No matter the money, fairness is important
I personally think that no matter how much we earn, we should be treated fairly and an increased level of responsibility should be paid with a higher salary. At the same time, I think it’s also reasonable to expect you to already perform on that level before you get the position.
In my previous jobs - as a DBA in one and a software engineer in the other - people could only be promoted if they performed their new tasks for a couple of months and management was happy about their performance. When I heard about this for the first time, I was surprised and a bit angry. What? I should perform more for the same money? But I realized that this makes sense.
What if you are a good coder, but you cannot be a good mentor? What if you cannot communicate and you cannot review code without killing the morale of the team? What if you cannot handle the pressure that comes with investigating production incidents? Then you clearly don’t merit the position where these are expected, and these tasks, including communication, are expected from senior engineers!
It doesn’t mean that you’re bad at what you had been doing, it means that you’re not ready for the new position. Or maybe you don’t even want to be in that position! Not everyone has to be a mentor and accept a certain level of technical leadership.
Demoting someone can be a big loss of face. I think it’s better if our current abilities and readiness are slowly assessed based on real-life performance before a promotion. I think it’s even better if we pick up these responsibilities gradually. Then once we have enough of them and we perform in those well enough, then we can get our promotion - along with the salary increase.
Now you might claim that if those responsibilities come gradually, then the salary increase should be gradual too and the promotion shouldn’t be a big hike. You should get a few smaller increases over the years - beyond the normal yearly increase. That’s also a way, still, I think that a promotion should always come with a certain level of salary increase.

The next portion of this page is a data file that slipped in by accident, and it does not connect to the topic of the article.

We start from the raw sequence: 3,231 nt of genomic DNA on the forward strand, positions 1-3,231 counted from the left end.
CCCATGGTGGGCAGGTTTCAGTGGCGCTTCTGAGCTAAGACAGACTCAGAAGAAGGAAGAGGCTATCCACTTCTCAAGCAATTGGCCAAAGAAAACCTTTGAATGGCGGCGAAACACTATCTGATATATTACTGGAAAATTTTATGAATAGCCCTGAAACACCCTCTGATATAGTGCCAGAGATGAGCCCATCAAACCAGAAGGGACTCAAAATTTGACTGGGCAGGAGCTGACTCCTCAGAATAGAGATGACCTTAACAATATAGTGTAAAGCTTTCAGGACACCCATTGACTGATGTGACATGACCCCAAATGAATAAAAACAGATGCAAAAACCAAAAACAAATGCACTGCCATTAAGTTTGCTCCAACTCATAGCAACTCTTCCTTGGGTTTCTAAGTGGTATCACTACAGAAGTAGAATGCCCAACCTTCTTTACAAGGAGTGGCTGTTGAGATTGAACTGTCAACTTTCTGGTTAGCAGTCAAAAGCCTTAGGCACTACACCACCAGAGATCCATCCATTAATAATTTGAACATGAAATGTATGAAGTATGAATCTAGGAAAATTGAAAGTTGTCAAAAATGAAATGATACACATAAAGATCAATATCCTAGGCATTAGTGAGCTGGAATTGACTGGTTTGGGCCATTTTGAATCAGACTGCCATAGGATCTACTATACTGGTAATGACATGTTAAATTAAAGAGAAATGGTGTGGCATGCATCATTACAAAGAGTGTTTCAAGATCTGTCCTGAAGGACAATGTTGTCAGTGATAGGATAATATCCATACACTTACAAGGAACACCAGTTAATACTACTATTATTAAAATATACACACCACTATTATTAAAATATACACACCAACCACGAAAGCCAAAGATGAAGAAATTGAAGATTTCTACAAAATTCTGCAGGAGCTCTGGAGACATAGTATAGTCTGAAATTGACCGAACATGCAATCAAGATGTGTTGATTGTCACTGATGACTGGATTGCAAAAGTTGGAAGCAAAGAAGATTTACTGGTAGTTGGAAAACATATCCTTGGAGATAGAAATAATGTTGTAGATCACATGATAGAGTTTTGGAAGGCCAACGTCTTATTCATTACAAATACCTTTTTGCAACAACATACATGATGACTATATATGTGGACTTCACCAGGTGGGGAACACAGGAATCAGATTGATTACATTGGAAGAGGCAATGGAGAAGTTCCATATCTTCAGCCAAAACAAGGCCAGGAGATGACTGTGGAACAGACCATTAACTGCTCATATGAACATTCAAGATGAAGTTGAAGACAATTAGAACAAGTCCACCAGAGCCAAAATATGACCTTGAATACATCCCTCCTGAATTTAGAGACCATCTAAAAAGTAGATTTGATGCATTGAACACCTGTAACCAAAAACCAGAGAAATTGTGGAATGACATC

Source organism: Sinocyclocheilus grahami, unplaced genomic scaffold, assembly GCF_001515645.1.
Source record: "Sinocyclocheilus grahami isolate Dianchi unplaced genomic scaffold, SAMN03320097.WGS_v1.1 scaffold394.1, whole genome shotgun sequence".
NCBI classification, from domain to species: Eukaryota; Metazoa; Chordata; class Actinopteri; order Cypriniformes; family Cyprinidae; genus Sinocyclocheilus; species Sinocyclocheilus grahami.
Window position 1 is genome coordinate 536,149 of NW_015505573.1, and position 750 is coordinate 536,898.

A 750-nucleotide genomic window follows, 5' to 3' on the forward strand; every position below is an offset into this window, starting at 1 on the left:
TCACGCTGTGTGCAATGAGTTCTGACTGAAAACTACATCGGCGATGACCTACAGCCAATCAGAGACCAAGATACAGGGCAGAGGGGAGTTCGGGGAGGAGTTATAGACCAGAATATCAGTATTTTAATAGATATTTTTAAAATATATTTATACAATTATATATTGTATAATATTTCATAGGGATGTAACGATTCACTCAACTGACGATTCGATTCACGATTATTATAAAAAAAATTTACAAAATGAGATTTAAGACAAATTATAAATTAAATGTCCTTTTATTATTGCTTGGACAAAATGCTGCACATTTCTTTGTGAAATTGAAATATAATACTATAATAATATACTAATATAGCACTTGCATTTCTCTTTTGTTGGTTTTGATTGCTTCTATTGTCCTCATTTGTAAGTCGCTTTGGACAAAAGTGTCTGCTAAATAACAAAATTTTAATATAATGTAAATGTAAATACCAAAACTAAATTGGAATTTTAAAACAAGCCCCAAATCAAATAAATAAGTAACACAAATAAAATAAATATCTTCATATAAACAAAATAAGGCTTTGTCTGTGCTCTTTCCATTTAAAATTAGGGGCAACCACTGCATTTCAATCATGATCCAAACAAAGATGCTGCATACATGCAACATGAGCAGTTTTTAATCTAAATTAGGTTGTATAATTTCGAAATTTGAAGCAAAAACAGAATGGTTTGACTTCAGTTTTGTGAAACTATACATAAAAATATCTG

If that’s not possible due to some economic circumstances, make sure as an employer that you emphasize those circumstances and promise that as soon as the wartime ends, you compensate for the missed increase. And of course, don’t forget about it…
Are we spoiled or abused? In certain ways, both can be true. Our field is very competitive and we are asked a lot in order to get a good job. Sometimes even in order to get a bad job. On the other hand, we are paid a relatively high salary and we can complain about things that make us seem spoiled.
On the other hand, there are many bad practices in the industry, in our management that might make you feel abused if you experience it. One of these things is getting a promotion with increased responsibilities and more tasks but without a salary increase.
I think that no matter how much we earn we should be treated fairly and part of this fairness is that you don’t handle a promotion in two different ways. Saying that now you have to do this and that in addition, but then claiming that your job is still the same, so you don’t qualify for an increase is not what I call fair treatment.
If you liked this article, please